Interview

Interview with Saki Takakuwa, a promising young prosthetic-limbed runner

Saki Takakuwa

Tamron supports disabled athletes who are devoted to fulfilling their dreams and who continue to challenge themselves to achieve higher levels of performance. Saki Takakuwa is a rapidly rising "prosthetic-limbed runner" who placed seventh in both the 100 meter and 200 meter races at the London Paralympic Games. This year, she was welcomed to Tamron's sponsorship program for disabled athletes. Under beautiful blue skies following a typhoon, she shared with us her strong thoughts about track and field as a prosthetic-limbed runner.

Saki Takakuwa

Saki Takakuwa

Date and place of birth: May 26, 1992, Saitama, Japan
Affiliation: Avex Group Holdings Inc.

Saki Takakuwa lost her left leg to bone cancer after enduring three surgeries when she was in the sixth grade. Just before entering high school, she learned about an amputee sports club where she saw people with similar disabilities racing on a track field with athletic prosthetic limbs. This experience inspired her to seek new challenges. She joined her high school track team soon afterwards. Five years after starting track and field, she was breaking her own records. In September 2012, she recorded a time of 13.96 seconds in the 100 meter race at the Japan Paralympic Games, only 0.12 seconds behind the Japan national record. At the London Paralympic Games, she placed seventh in the 100 meter race. She also placed seventh in the 200 meter race, breaking her own record with a time of 29.37 seconds in the qualifying round. Takakuwa is a highly promising athlete in track and field. She is now training for a chance to represent Japan at the 2016 Rio de Janeiro Paralympic Games.

ブログ Official site of Saki Takukawa

Saki Takakuwa

Interview

My first encounter with track and field and my thoughts about my prosthetic leg


In junior high school, I played tennis wearing a prosthetic leg. My prosthetic technician, Mr. Takahashi, had made me a trial-use prosthetic leg for sports by making improvements to my standard everyday use prosthetics. I was amazed at the speeds I could attain and decided to try track and field. I especially enjoyed being able to put in all of my strength when running short-distance sprints, so I literally jumped in and joined my high school track and field team.

Mr. Takahashi continued to make further improvements to my prosthetics. In my second year in high school, I wore my new and improved special sports prosthetic at the Asian Youth Para Games, a multi-sport event for athletes with disabilities between 14 and 19 years of age, and achieved a gold medal in 100 meter long jump. I kept breaking my own records and everything was so fun. At the time, my black-and-purple paisley patterned prosthetic leg was my favorite, and I remember wanting to show it off to everyone around me.


London Paralympics was a dream come true, far beyond what I had imagined


In the qualification race for the London Paralympics, I marked a time of 14.12 seconds in the 100 meter race. In the 200 meter race, I finished with a time of 30.32 seconds, which was a new record for me. But this 200 meter result meant much more to me because it was the first time ever that I was able to win against Maya Nakanishi, an athlete I had long admired in addition to being the Japanese national record holder at the time. With these results, I qualified to participate in the Paralympic Games that I had dreamed of. The actual Paralympics was much more than the dream experience that I had imagined it would be. A much larger dream awaited me. The stadium was almost shaking with the cheers of the 80,000 spectators in attendance. I was quite nervous at first, but gradually I was filled with a sense of elation, enjoying every second of the dream experience. I swore to myself that I definitely want to come back!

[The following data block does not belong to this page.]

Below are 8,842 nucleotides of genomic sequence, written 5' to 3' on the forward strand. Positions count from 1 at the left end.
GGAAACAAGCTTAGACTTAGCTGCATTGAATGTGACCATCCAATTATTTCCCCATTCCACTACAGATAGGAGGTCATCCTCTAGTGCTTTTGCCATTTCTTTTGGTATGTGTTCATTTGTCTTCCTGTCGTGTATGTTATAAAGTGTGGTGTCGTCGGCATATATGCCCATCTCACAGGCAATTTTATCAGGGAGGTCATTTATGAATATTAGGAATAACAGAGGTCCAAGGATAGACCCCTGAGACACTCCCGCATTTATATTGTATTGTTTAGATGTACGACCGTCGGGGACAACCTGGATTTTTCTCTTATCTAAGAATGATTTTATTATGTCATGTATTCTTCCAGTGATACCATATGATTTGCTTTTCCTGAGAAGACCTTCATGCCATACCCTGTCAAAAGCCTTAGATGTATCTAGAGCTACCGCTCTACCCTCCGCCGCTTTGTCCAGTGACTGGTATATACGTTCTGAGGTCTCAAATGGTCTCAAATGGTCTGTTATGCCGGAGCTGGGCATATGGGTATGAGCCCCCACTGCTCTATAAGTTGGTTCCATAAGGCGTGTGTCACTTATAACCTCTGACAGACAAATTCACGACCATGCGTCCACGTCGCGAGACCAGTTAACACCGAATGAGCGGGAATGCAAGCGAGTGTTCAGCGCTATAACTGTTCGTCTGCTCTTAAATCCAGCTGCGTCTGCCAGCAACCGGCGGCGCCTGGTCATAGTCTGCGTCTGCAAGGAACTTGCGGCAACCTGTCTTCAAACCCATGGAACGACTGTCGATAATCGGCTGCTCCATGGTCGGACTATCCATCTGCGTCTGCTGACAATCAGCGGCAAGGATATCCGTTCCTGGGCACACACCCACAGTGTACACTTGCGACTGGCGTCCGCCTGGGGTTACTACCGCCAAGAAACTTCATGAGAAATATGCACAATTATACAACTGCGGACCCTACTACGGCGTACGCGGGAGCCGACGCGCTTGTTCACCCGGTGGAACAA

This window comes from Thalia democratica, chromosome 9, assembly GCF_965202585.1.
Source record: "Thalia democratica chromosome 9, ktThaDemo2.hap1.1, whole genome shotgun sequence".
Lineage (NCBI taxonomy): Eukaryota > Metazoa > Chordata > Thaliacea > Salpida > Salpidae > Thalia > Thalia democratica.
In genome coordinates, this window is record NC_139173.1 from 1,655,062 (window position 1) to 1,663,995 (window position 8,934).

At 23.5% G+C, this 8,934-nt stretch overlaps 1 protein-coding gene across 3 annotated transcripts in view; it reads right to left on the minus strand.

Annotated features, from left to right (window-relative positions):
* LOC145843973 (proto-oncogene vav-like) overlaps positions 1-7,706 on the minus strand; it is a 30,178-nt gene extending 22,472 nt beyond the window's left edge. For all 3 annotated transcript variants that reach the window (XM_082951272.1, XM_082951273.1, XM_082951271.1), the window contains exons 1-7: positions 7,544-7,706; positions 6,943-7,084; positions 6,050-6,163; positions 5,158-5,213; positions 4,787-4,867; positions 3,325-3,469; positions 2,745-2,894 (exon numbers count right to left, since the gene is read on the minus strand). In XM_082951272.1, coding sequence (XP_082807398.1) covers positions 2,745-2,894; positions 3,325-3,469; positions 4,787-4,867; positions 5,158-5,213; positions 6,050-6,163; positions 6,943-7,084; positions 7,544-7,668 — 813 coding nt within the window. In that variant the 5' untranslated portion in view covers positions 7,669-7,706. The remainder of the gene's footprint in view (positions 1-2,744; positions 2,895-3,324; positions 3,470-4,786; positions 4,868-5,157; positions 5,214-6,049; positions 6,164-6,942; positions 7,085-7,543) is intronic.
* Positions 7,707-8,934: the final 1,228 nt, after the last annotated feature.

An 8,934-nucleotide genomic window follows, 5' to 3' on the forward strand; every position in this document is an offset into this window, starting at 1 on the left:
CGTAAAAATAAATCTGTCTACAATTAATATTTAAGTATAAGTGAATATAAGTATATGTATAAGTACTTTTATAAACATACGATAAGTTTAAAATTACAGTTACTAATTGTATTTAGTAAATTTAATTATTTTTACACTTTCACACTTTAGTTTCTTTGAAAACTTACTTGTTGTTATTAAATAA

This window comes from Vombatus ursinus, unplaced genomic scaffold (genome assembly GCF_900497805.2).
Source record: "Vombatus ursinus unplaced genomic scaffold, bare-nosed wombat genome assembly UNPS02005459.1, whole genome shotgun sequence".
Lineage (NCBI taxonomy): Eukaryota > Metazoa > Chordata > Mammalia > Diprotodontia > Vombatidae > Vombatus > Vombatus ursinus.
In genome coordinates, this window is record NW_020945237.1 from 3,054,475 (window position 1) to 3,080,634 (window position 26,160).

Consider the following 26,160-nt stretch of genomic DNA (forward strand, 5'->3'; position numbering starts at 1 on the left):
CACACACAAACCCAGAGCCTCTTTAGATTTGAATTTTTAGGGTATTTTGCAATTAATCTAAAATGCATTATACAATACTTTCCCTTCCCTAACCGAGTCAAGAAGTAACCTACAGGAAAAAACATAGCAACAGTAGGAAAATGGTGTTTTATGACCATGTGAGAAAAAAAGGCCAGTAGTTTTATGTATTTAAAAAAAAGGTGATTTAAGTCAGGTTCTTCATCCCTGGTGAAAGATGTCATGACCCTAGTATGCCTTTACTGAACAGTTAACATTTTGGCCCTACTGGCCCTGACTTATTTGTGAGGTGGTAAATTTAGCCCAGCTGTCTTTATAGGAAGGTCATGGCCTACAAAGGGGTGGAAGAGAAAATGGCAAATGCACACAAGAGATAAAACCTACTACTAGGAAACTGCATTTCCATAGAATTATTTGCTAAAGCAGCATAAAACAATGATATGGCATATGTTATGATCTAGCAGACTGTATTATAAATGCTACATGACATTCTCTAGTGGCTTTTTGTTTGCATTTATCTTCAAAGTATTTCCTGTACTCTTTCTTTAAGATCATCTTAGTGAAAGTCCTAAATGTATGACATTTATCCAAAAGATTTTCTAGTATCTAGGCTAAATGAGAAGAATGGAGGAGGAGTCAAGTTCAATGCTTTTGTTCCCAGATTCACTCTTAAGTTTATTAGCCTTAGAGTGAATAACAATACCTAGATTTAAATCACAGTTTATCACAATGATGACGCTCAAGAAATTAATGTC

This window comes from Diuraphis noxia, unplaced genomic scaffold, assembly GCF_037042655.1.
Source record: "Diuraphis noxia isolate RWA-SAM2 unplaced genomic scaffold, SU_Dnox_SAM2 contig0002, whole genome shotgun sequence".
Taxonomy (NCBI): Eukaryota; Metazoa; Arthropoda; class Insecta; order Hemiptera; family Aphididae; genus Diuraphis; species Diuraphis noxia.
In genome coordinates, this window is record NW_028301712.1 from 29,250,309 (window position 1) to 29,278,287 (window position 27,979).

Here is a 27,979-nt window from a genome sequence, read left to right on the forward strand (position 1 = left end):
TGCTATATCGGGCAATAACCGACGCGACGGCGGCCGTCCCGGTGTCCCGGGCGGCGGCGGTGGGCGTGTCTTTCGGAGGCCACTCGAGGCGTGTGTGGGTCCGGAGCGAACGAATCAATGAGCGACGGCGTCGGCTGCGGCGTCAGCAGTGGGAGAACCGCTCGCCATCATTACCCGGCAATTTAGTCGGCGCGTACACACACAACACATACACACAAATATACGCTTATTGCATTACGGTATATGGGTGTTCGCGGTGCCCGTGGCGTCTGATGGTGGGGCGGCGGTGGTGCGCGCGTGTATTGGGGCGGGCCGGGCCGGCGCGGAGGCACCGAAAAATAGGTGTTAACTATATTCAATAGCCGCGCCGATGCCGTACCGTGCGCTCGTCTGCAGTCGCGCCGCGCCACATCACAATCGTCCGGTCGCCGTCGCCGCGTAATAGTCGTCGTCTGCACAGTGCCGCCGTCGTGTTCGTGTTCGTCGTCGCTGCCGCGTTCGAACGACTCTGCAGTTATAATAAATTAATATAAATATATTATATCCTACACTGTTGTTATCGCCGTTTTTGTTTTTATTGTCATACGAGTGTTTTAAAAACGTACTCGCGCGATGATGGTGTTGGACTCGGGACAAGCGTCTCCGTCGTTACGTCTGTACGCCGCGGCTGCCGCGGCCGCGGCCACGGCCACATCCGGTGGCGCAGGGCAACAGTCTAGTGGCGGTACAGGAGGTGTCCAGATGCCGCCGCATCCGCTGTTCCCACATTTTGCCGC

I want to participate in the Rio de Janeiro Paralympics as the Japanese national record holder


My aim in Rio is to win over myself. My goal is to place in the finals in all of the races that I compete in and better all of my records from London. There are three years to go until Rio. Three years seems like a long time, but actually there’s not much time. There’s no point if I don’t improve on my performance, and that's why each day is important and valuable to me in my effort to look straight ahead and work on winning against myself. As a track and field athlete, I am extremely conscious of the Japanese national records. Once a race is run and the results are posted, that particular competition will end there, but a national record remains in place until it is bettered. That's why the Japanese national record is special and holds a strong meaning. To me, a national record means that I have won over my past self. It’s the proof that I have developed as an athlete. I definitely want to go to the Rio Games as the Japanese national record holder.


After Rio, Tokyo awaits


The Summer Paralympic Games in 2020 will be held in Tokyo. I will be 28 years old at that time. Track and field athletes are generally considered to be in their prime in their 20s. As such, I am very excited and lucky in that I have a good chance of realizing my dream of running in the Paralympics again. The Tokyo Paralympics is one of my goals as an athlete, a culmination of all of my past efforts. I will work hard to be able to deliver the best performance of my life as an athlete, and I hope that my performance will be watched by many people around the world.


 

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Saki Takakuwa
Saki Takakuwa

Photographer: Shugo Takemi


Saki Takakuwa
Saki Takakuwa
Saki Takakuwa

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